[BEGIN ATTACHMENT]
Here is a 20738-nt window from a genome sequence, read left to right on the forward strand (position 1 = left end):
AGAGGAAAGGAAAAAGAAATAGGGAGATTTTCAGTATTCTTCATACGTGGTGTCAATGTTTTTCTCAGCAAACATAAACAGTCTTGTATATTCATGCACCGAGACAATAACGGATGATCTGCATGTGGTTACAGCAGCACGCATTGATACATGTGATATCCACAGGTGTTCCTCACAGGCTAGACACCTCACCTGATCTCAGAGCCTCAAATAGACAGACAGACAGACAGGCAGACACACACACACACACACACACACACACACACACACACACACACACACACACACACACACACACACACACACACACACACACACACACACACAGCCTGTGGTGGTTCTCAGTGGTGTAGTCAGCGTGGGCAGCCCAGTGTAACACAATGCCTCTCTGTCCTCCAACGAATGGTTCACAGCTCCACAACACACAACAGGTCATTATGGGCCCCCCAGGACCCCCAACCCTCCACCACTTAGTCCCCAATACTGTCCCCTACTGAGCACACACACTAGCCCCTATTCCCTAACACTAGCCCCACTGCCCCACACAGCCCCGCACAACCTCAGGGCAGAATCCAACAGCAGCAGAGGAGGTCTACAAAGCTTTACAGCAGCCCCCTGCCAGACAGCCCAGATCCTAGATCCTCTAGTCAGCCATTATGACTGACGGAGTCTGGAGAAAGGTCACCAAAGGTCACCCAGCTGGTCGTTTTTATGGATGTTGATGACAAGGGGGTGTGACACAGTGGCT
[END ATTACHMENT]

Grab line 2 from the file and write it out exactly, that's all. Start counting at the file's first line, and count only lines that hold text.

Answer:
AGAGGAAAGGAAAAAGAAATAGGGAGATTTTCAGTATTCTTCATACGTGGTGTCAATGTTTTTCTCAGCAAACATAAACAGTCTTGTATATTCATGCACCGAGACAATAACGGATGATCTGCATGTGGTTACAGCAGCACGCATTGATACATGTGATATCCACAGGTGTTCCTCACAGGCTAGACACCTCACCTGATCTCAGAGCCTCAAATAGACAGACAGACAGACAGGCAGACACACACACACACACACACACACACACACACACACACACACACACACACACACACACACACACACACACACACACACACACACACACACACAGCCTGTGGTGGTTCTCAGTGGTGTAGTCAGCGTGGGCAGCCCAGTGTAACACAATGCCTCTCTGTCCTCCAACGAATGGTTCACAGCTCCACAACACACAACAGGTCATTATGGGCCCCCCAGGACCCCCAACCCTCCACCACTTAGTCCCCAATACTGTCCCCTACTGAGCACACACACTAGCCCCTATTCCCTAACACTAGCCCCACTGCCCCACACAGCCCCGCACAACCTCAGGGCAGAATCCAACAGCAGCAGAGGAGGTCTACAAAGCTTTACAGCAGCCCCCTGCCAGACAGCCCAGATCCTAGATCCTCTAGTCAGCCATTATGACTGACGGAGTCTGGAGAAAGGTCACCAAAGGTCACCCAGCTGGTCGTTTTTATGGATGTTGATGACAAGGGGGTGTGACACAGTGGCT